Sir Frederic Truby King 1858-1938
Dr Frederic Truby King (later known as the founder of the Plunket Society) was appointed Medical Superintendent of Seacliff Asylum in 1889.
Throughout his tenure as Medical Superintendent, he reformed the treatment of mentally ill patients. He advocated the benefits of good diet, exercise, fresh air, work, recreation, and rest to both avoid and to treat mental illness.
Truby King developed the Asylum into a working farm, fishery and established extensive gardens both to supply food for the Asylum and as a way to provide therapy for patients - some patients would spend part of their time working in the gardens, farm, and fishery.
He was also instrumental in improving the buildings and site, in particular the drainage, sanitation, and ventilation. The improvements to the grounds and buildings also made to make the Asylum a more pleasant and uplifting place to be in.
The quality of the nursing staff was also important. Truby King formalised working procedures and strictly insisted on staff discipline, particularly with respect to patients.
However, in 1891 the Inspector General of Ayslums instituted an inquiry into Truby King's management of Seacliff. The Inquiry arose because of criticisms of his reforms and his personality. The 1891 Commission of Inquiry vindicated him. Truby King supplies very detailed responses to the criticisms. The evidence illustrates his reforms in the treatment of the mentally ill and the changes he made in all aspects of the management of Seacliff. The report is published in the Appendices to the Journals of the House of Representatives of New Zealand (AJHR 1891 Session II H29) and a digital copy of the Report is included on this website.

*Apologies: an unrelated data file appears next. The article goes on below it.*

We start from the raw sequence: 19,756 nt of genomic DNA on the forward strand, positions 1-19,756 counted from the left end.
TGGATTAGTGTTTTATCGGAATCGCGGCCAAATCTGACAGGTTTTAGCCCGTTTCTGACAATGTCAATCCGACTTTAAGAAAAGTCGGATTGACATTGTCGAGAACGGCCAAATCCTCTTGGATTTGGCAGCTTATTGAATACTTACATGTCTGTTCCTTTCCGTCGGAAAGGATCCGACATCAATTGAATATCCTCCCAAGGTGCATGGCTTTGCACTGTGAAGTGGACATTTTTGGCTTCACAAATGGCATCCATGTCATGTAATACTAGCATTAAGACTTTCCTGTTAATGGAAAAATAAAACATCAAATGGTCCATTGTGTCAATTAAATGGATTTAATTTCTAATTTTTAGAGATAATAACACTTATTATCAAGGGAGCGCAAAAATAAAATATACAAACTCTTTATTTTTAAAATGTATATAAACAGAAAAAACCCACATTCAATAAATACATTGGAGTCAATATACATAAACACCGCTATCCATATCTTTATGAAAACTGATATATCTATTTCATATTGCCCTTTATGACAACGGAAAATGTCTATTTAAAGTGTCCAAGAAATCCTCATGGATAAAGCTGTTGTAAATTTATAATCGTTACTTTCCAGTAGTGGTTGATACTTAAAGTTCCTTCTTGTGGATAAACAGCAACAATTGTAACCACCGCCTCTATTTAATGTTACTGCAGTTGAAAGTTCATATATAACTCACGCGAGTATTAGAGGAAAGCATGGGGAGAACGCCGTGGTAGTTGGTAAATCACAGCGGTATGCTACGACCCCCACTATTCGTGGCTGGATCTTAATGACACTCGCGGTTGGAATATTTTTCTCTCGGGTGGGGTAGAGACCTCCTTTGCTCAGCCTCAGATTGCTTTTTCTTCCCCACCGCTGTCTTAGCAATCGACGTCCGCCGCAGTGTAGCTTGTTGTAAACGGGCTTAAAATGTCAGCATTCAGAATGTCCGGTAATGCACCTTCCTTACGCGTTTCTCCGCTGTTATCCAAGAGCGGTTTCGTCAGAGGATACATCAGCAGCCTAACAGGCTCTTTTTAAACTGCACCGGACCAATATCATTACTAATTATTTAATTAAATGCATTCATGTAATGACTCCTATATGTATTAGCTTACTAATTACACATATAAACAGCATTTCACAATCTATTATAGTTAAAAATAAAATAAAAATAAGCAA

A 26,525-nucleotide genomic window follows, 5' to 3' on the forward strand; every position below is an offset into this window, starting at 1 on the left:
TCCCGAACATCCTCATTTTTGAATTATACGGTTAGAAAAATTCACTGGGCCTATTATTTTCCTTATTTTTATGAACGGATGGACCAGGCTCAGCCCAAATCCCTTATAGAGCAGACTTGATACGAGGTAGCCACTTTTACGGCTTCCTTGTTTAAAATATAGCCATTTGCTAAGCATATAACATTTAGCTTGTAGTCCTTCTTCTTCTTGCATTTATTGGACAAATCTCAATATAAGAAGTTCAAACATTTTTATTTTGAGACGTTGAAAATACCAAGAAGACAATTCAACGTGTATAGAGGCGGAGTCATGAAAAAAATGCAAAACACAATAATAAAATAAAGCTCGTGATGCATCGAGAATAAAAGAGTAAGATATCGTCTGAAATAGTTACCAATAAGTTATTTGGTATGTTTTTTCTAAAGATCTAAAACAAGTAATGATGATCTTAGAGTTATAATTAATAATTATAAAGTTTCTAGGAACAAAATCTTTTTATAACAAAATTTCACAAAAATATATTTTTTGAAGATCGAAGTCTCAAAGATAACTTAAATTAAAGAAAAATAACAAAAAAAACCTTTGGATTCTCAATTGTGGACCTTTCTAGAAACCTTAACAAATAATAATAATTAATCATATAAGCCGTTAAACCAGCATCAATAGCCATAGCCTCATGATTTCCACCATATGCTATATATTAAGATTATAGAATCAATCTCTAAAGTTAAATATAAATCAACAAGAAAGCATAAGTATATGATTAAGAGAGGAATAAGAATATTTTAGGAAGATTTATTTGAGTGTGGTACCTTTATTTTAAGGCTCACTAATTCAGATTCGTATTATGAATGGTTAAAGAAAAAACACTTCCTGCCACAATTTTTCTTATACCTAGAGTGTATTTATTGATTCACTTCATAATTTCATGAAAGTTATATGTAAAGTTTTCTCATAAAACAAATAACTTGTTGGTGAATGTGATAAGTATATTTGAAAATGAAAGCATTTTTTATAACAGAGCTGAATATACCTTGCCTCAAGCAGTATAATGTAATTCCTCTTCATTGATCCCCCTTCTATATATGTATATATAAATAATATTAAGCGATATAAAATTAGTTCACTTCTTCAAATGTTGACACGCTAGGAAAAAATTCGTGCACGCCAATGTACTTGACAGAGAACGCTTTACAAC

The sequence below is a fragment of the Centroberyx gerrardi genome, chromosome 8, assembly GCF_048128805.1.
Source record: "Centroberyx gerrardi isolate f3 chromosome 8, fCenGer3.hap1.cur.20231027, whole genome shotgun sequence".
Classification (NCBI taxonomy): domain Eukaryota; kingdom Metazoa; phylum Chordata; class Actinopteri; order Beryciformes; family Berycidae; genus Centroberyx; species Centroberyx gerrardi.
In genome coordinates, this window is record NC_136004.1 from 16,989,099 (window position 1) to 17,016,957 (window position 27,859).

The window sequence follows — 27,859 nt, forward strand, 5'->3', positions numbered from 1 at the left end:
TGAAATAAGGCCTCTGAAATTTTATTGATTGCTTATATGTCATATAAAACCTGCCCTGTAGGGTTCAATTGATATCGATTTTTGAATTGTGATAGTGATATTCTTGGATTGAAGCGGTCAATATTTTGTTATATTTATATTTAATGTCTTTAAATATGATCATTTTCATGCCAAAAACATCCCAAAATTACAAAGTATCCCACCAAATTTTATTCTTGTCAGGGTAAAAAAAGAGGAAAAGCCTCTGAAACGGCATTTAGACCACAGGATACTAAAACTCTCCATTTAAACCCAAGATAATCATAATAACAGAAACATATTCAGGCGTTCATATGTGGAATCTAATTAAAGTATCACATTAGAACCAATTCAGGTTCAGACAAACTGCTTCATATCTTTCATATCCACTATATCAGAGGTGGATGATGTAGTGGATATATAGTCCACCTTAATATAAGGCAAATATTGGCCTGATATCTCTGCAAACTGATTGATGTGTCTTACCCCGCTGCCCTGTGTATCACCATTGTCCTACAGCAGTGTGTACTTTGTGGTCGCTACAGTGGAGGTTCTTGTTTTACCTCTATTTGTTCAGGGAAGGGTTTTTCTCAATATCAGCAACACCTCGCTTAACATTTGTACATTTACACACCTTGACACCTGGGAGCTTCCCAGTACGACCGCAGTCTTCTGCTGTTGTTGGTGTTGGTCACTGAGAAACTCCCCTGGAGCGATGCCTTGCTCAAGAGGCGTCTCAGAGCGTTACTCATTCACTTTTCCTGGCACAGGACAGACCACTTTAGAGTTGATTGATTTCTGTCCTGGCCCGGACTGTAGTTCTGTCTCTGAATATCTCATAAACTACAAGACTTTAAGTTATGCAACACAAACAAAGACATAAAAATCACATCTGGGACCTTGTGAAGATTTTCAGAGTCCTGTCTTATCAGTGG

Truby King was instrumental in the formation of the Plunket Society, which was established in 1907 primarily to improve the care and welfare of children and mothers. He published the book on infant care called: Feeding and Care of Baby and established a network of Karitane nurses to support mothers caring for their babies. He emphasised good nutrition, regularity, and strictness in raising children.
In 1921 he became the Director of Child Welfare in the Department of Health and by 1925 also Inspector-General of Mental Hospitals. He was knighted in 1927.
Truby King's passion for gardening continued throughout his life. The home and garden where he lived in Manchester Street, in the suburb of Melrose, in Wellington, is part of the Truby King Historic Area and is listed on the New Zealand Historic Places Trust Register.
He was also a keen photographer and it is likely that he took photographs of patients. The photographs are included in patient records in the Medical Casebooks.
The National Library of New Zealand's image collections have other photographs relating to Truby King's life and work.
Truby King also had extensive interests in fishing, goldmining, and dairying ventures. He had shareholdings in the Argyle Gold Dredging Company Limited, the Lauriston Timber Company Limited, and the Railhead Dairy Factory Company Limited.
For more information see the Wikipedia articles on Seacliff Lunatic Asylum, Frederic Truby King or the biographical essay from the Dictionary of New Zealand Biography.
The biography of Frederic Truby King, In a Strange Garden: the life and times of Truby King, by Lloyd Chapman, is available online on the New Zealand Electronic Text Centre's website.
[Archives Reference: DAHI/20271/D266/520a]